How, exactly, do bureaucrats convert "social welfare units" into dollars? Read more at RealClearPolicy.Read More »
Articles by James Broughel
Read more at the Regulatory Review.Read More »
The term “red tape” describes outdated, unnecessary, or otherwise excessively burdensome regulations that do more harm than good. Whereas some regulations are justified, red tape imposes unnecessary costs on society, is often regressive, slows economic growth, and limits upward mobility for the most disadvantaged in society.
Without the necessary procedures in place to constrain red tape, it gets out of hand. Regulators have incentives to write regulations, but very often they have little or no incentive to review or remove old regulations that have outlived their usefulness. Furthermore, regulations create constituencies that benefit from the regulations’ continued existence, and these constituencies fight to preserve regulations once enacted, even when those regulations are causing
HHS’s new rule has caused plenty of anxiety, but allowing outdated regulations to expire shouldn’t be controversial. Read more at STAT.Read More »
James Broughel explains the relationship between government regulation and mortality. Listen on Soundcloud.Read More »
James Broughel joins Lars to discuss what the regulatory environment will look like under President Biden. Listen on Soundcloud.Read More »
President Biden has rescinded Executive Order 13771. Read more at the Washington Times.Read More »
Chair Estes, Vice Chair Olson, Ranking Member Faust-Goudeau, and members of the committee:
My name is James Broughel, and I am a senior research fellow at the Mercatus Center at George Mason University. I am also an adjunct professor of law at Antonin Scalia Law School at George Mason University. My research focuses on regulatory procedures, cost-benefit analysis, and economic growth. Thank you for the opportunity to submit this written testimony today on regulatory reform in Kansas.
The US Department of Health and Human Services (HHS) recently finalized a regulation that attaches a sunset provision to most of its rules. My own research helped inform the economic analysis that accompanied that regulation. As part of that effort and my previous research, I learned a number of lessons that
The average state has 135,000 regulatory restrictions. Iowa has 161,000. Getting that number down could spur economic recovery. Read more at Iowa Field Report.Read More »
Chair Johnson, Vice Chair Karabinchak, and members of the committee:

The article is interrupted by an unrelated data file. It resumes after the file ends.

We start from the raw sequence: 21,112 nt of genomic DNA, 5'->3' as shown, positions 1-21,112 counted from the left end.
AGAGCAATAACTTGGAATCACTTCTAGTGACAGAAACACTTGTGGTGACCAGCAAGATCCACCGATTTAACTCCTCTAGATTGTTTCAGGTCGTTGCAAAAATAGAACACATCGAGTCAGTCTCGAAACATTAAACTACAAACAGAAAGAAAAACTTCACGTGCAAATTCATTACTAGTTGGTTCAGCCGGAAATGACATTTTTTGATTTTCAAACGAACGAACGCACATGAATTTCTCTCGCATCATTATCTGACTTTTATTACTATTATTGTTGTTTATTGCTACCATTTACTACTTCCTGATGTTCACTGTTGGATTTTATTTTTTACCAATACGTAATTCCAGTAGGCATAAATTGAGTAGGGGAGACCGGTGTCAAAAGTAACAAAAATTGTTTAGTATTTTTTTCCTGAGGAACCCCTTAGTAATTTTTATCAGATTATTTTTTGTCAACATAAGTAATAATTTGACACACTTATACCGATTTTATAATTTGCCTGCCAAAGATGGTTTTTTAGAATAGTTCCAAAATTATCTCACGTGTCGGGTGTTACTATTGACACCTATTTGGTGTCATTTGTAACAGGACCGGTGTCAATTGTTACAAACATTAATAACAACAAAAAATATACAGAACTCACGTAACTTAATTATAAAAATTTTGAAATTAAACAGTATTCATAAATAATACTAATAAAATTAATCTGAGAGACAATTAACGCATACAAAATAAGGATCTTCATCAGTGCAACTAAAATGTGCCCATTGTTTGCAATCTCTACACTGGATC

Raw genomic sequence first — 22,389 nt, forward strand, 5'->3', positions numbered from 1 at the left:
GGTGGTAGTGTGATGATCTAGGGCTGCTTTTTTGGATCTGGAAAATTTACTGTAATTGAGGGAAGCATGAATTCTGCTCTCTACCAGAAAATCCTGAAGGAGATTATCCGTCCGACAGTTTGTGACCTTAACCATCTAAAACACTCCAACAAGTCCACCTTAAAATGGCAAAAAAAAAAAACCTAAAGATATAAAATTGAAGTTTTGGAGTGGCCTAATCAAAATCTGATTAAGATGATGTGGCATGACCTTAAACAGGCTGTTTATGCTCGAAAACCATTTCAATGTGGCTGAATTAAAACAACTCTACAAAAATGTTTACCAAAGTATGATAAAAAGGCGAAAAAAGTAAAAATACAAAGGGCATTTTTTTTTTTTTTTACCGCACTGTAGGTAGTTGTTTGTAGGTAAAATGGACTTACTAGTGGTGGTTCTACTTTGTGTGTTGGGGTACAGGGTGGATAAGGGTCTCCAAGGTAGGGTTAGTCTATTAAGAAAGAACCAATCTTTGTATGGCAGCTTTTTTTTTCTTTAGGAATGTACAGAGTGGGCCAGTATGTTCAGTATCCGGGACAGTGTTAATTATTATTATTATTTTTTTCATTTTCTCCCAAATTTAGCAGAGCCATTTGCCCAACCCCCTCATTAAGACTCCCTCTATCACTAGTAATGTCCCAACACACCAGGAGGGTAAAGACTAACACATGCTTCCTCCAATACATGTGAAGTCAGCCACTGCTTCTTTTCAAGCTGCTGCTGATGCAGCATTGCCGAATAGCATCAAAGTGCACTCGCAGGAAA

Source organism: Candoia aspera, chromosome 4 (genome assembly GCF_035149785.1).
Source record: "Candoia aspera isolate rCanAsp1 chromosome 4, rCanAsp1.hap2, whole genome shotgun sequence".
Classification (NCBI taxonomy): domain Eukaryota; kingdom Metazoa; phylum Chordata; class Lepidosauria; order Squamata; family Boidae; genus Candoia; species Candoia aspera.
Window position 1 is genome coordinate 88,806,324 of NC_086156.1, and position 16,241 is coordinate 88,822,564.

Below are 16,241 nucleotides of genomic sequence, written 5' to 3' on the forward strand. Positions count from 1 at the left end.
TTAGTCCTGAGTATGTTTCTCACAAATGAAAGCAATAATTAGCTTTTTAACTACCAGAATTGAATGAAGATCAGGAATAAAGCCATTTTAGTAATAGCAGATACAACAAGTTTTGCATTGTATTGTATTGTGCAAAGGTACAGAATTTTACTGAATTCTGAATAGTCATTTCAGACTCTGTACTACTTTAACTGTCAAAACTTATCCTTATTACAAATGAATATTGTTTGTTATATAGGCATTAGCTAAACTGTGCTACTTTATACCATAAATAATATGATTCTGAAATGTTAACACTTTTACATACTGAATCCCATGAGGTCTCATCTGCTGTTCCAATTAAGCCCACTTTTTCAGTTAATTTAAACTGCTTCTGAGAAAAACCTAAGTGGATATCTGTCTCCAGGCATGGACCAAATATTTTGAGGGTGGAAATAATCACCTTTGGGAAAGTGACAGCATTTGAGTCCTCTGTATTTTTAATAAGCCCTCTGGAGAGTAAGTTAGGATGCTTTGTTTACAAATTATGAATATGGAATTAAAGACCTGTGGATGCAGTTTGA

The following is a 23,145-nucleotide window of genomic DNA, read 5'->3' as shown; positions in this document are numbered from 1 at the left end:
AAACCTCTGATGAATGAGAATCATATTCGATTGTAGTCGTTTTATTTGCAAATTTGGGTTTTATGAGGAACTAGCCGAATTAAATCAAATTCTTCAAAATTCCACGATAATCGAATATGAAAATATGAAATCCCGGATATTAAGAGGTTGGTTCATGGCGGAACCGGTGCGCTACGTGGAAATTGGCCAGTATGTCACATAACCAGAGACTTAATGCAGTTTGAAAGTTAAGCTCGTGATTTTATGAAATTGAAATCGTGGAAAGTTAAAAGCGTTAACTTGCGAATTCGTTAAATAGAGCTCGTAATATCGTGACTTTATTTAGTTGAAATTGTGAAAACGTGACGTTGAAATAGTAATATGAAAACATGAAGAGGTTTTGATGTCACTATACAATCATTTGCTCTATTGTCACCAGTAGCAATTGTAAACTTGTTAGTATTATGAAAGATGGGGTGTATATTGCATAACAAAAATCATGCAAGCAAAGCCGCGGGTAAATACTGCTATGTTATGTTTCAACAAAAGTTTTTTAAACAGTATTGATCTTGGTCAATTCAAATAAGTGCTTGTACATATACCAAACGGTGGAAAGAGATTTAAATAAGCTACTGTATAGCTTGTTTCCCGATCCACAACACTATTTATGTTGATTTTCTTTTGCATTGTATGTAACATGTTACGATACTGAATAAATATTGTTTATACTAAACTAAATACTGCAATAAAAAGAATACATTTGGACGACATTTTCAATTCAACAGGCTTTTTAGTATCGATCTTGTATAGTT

My name is James Broughel, and I am a senior research fellow at the Mercatus Center at George Mason University. I am also an adjunct professor of law at George Mason University. My research focuses on regulatory procedures, cost-benefit analysis, and economic growth. Thank you for the opportunity to submit testimony today on regulatory reform in New Jersey.
Achieving meaningful reductions in the regulatory burden is hard. That is a lesson from a 2018 report I wrote about New Jersey’s regulatory reform program during the administration of Governor Chris Christie. New Jersey’s past experiences with regulatory reform can provide valuable insights for future reform efforts, such as those being considered before this committee
No economist’s ideas should ever be above critique, even if they won him a Nobel Prize. Read more at The Hill.Read More »
Chair Jech, Chair Gann, and members of the committees:
Good morning. Thank you for the opportunity to speak today regarding the joint study being produced on Oklahoma administrative rules reform. My name is James Broughel, and I am a senior research fellow at the Mercatus Center at George Mason University in Arlington, Virginia, and an adjunct professor at the Antonin Scalia Law School at George Mason University. My research focuses on state regulatory institutions, the sources of economic growth, and the economic analysis of regulations.
I will be touching on three topics today:
Regulation is necessary in some cases. It can be justified to protect health, safety, and the environment. The accumulation of regulation, however, has a real cost, which should be kept in mind.
We can’t stop the virus (yet), but COVID isn’t the only thing holding our economy back. Read more at National Review.Read More »
Economists have long used a metric called VSL (value of a statistical life) to calculate how much we should be willing to spend to save a life, but according to James Broughel, the VSL metric has it all wrong. Read more at RealClearPolicy.Read More »
James Broughel discusses recent reforms to pharmacy regulations in Michigan and why they should be made permanent.
Read more in the Detroit News.
James Broughel and Phil Haunschild discuss pharmacy reforms in Idaho and how other states should follow their lead.
Read more in the National Interest.
James Broughel looks at the importance of economic principles in a crisis.
Read more in the Hill.
James Broughel looks at the changes to agency guidance under President Trump and discusses what could be done next.
Read more in the Hill.
James Broughel looks at the influence of Kenneth Arrow and how his economics has created a form of dictatorship in regulation.
Read more at the American Institute for Economic Research.
This paper updates the mortality cost of expenditures, which has relevance to a broad range of policies, including regulations, wars, and COVID‐19 restrictions. Because changes in income lead to changes in mortality risk, health investments costing more per life saved than a threshold cost‐per‐life‐saved cutoff level are expected to increase mortality risk. This article discusses the mechanisms driving this relationship and provides recent empirical support. The 2019 cost‐per‐life‐saved cutoff level at which expenditures increase mortality risk has a lower bound of $83.1 million and an upper bound of $133.8 million, with a midpoint of $108.5 million.Read More »